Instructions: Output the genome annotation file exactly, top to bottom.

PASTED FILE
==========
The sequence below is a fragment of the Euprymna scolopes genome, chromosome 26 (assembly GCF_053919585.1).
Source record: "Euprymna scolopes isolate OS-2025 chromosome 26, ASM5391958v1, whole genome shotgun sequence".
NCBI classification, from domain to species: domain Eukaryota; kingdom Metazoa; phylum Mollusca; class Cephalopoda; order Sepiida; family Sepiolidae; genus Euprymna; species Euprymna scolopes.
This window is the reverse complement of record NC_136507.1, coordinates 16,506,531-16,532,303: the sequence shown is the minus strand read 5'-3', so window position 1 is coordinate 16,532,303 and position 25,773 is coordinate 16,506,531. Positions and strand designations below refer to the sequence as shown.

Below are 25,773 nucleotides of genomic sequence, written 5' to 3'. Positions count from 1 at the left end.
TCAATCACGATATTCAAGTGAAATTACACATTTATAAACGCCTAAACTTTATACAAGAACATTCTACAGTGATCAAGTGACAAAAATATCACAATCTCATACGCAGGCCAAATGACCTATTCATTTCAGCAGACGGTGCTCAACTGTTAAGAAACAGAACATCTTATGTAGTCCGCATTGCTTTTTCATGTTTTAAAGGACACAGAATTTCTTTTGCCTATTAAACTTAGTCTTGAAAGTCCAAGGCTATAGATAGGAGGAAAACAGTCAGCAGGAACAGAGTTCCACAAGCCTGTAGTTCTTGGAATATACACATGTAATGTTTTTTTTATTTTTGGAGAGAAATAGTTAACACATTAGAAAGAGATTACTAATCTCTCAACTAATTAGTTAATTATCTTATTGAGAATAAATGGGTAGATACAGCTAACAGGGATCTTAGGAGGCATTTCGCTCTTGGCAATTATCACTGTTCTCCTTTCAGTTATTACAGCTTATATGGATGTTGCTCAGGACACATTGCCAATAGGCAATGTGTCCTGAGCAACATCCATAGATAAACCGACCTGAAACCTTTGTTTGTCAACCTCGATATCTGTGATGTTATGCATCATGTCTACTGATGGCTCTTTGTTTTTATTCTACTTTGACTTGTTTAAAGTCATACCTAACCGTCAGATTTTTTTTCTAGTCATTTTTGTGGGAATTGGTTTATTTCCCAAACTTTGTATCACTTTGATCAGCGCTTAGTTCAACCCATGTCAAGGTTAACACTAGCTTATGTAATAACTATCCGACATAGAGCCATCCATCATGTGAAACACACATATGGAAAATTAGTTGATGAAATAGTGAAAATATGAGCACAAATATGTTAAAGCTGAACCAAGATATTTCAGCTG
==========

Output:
The sequence below is a fragment of the Euprymna scolopes genome, chromosome 26 (assembly GCF_053919585.1).
Source record: "Euprymna scolopes isolate OS-2025 chromosome 26, ASM5391958v1, whole genome shotgun sequence".
NCBI classification, from domain to species: domain Eukaryota; kingdom Metazoa; phylum Mollusca; class Cephalopoda; order Sepiida; family Sepiolidae; genus Euprymna; species Euprymna scolopes.
This window is the reverse complement of record NC_136507.1, coordinates 16,506,531-16,532,303: the sequence shown is the minus strand read 5'-3', so window position 1 is coordinate 16,532,303 and position 25,773 is coordinate 16,506,531. Positions and strand designations below refer to the sequence as shown.

Below are 25,773 nucleotides of genomic sequence, written 5' to 3'. Positions count from 1 at the left end.
TCAATCACGATATTCAAGTGAAATTACACATTTATAAACGCCTAAACTTTATACAAGAACATTCTACAGTGATCAAGTGACAAAAATATCACAATCTCATACGCAGGCCAAATGACCTATTCATTTCAGCAGACGGTGCTCAACTGTTAAGAAACAGAACATCTTATGTAGTCCGCATTGCTTTTTCATGTTTTAAAGGACACAGAATTTCTTTTGCCTATTAAACTTAGTCTTGAAAGTCCAAGGCTATAGATAGGAGGAAAACAGTCAGCAGGAACAGAGTTCCACAAGCCTGTAGTTCTTGGAATATACACATGTAATGTTTTTTTTATTTTTGGAGAGAAATAGTTAACACATTAGAAAGAGATTACTAATCTCTCAACTAATTAGTTAATTATCTTATTGAGAATAAATGGGTAGATACAGCTAACAGGGATCTTAGGAGGCATTTCGCTCTTGGCAATTATCACTGTTCTCCTTTCAGTTATTACAGCTTATATGGATGTTGCTCAGGACACATTGCCAATAGGCAATGTGTCCTGAGCAACATCCATAGATAAACCGACCTGAAACCTTTGTTTGTCAACCTCGATATCTGTGATGTTATGCATCATGTCTACTGATGGCTCTTTGTTTTTATTCTACTTTGACTTGTTTAAAGTCATACCTAACCGTCAGATTTTTTTTCTAGTCATTTTTGTGGGAATTGGTTTATTTCCCAAACTTTGTATCACTTTGATCAGCGCTTAGTTCAACCCATGTCAAGGTTAACACTAGCTTATGTAATAACTATCCGACATAGAGCCATCCATCATGTGAAACACACATATGGAAAATTAGTTGATGAAATAGTGAAAATATGAGCACAAATATGTTAAAGCTGAACCAAGATATTTCAGCTG